The Ark Fortress (Regional Studies Museum)
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The Ark citadel is a massive fortress located in the city of Bukhara that was initially built and occupied around the 5th century AD. In addition to being a military structure, the Ark encompassed what was essentially a town that, during much of the fortress’ history, was inhabited by the various royal courts that held sway over the region surrounding Bukhara.
The Ark Fortress is large earthen fortification in the northwestern part of contemporary Bukhara. In plan it resembles a modified rectangle, a little elongated from the west to the east.
The ceremonial entrance into the citadel is architecturally framed by two 18th Century towers. The upper parts of the towers are connected by a gallery, rooms, and terraces. A gradually rising ramp leads through a winch-raised portal and a covered long corridor to the mosque of Juma. The covered corridor offers access to storerooms and prison cells. In the center of the Ark is located a large complex of buildings, one of the best preserved being the mosque of Uldukhtaron, which is connected to legends of forty girls tortured and cast into a well.The Ark is built on the remains of earlier structures, which constitute a layer of twenty meters depth under the base arch, the layers indicating that previous fortresses had been built and destroyed on the site.
The first known reference to the Ark is contained in the “History of Bukhara” by Abubakr of Narshakhi (899 – 960). Narshakhi wrote “Biden, the ruler of Bukhara, built this fortress, but it soon was destroyed. Many times it was constructed, many times destroyed.”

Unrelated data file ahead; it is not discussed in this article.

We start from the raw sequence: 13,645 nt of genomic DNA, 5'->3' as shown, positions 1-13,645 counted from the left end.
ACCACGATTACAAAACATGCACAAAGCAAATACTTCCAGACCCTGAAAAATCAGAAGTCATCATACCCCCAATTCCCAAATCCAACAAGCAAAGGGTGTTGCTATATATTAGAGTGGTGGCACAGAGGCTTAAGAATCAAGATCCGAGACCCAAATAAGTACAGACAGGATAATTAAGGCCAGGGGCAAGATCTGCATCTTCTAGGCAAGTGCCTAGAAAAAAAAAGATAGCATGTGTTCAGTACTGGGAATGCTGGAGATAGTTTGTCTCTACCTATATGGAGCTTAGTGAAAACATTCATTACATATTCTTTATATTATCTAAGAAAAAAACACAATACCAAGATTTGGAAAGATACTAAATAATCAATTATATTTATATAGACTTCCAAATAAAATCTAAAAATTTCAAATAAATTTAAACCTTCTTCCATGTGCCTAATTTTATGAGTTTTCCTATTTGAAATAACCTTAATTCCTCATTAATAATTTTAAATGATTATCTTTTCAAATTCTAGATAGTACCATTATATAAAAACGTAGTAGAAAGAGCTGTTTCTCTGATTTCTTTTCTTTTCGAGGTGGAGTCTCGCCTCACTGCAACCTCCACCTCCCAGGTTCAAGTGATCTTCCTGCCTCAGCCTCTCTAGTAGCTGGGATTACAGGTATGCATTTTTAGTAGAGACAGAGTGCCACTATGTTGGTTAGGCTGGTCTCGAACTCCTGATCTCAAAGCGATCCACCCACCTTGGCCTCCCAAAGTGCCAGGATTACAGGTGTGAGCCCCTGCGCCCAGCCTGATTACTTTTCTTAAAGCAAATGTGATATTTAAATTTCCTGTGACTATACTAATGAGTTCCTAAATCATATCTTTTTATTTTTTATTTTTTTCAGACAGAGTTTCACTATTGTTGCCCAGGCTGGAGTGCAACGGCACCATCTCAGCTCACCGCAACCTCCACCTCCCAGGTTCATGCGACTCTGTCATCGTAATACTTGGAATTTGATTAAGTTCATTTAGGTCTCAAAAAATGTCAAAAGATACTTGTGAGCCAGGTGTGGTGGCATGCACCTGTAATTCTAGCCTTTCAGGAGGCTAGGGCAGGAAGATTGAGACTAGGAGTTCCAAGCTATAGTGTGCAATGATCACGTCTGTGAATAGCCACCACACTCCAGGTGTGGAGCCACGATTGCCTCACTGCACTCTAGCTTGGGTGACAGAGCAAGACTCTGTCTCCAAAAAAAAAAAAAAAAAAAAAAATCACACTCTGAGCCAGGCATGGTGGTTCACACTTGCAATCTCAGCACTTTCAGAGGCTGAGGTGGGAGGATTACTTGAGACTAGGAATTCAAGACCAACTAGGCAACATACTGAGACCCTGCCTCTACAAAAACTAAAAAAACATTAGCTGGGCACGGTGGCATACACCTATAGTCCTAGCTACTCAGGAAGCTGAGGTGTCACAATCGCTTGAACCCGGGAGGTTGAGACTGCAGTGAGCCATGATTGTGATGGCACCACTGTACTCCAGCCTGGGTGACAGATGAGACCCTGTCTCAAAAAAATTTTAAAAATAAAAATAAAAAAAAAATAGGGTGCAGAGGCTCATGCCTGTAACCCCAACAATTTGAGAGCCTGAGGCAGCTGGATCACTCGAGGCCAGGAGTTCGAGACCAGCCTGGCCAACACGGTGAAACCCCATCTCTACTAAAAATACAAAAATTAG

The Ark was greatly damaged by the Bolsheviks during the brief siege of Bukhara in 1920 under the command of Mikhail Frunze. Frunze ordered the Ark bombed by aircraft, which left a large part of the structure in ruins. There is also reason to believe that the last Emir, Alimkhan (1880-1944), who escaped to Afghanistan with the royal treasury, ordered the Ark to be blown up so that its secret places (especially the harem) could not be desecrated by the Bolsheviks. And in fact the harem building did suffer great damage, being reduced to rubble to the extent that archaeologists have pronounced it incapable of restoration.
Regional Studies Museum in the Ark Fortress
At the beginning of the 20th century, the Ark Fortress was the city in itself. It housed the palace for rulers, offices for high-ranking authorities and military officials, craftsmen workshops, treasury, arsenal, homes for courtiers and their relatives, and storerooms for clothes, carpets, arms, and palace treasures. About 3,000 people lived in the citadel.
The eastern part of the fortress was destroyed in 1920 during the anti-monarchy revolution. Now it is an archaeological reserve.
In the eastern part of the citadel are the Battol-Ghozi khonaqo (18th c.) and the Childukhtaron (40 girls) mosque. The latter was built in the memory of 40 girls, who were slaughtered by emir Nasrullakhan’s order. In the southern part, one could find the Khonaqo mosque (19th c.) and the ruins of the emir’s bath.
Currently, the citadel houses the following departments:
-The history department (prehistoric period-the 20th century)
-The department of numismatics and epigraphy
-The department of nature of the Bukhara oasis
-“Literary Texts” exhibition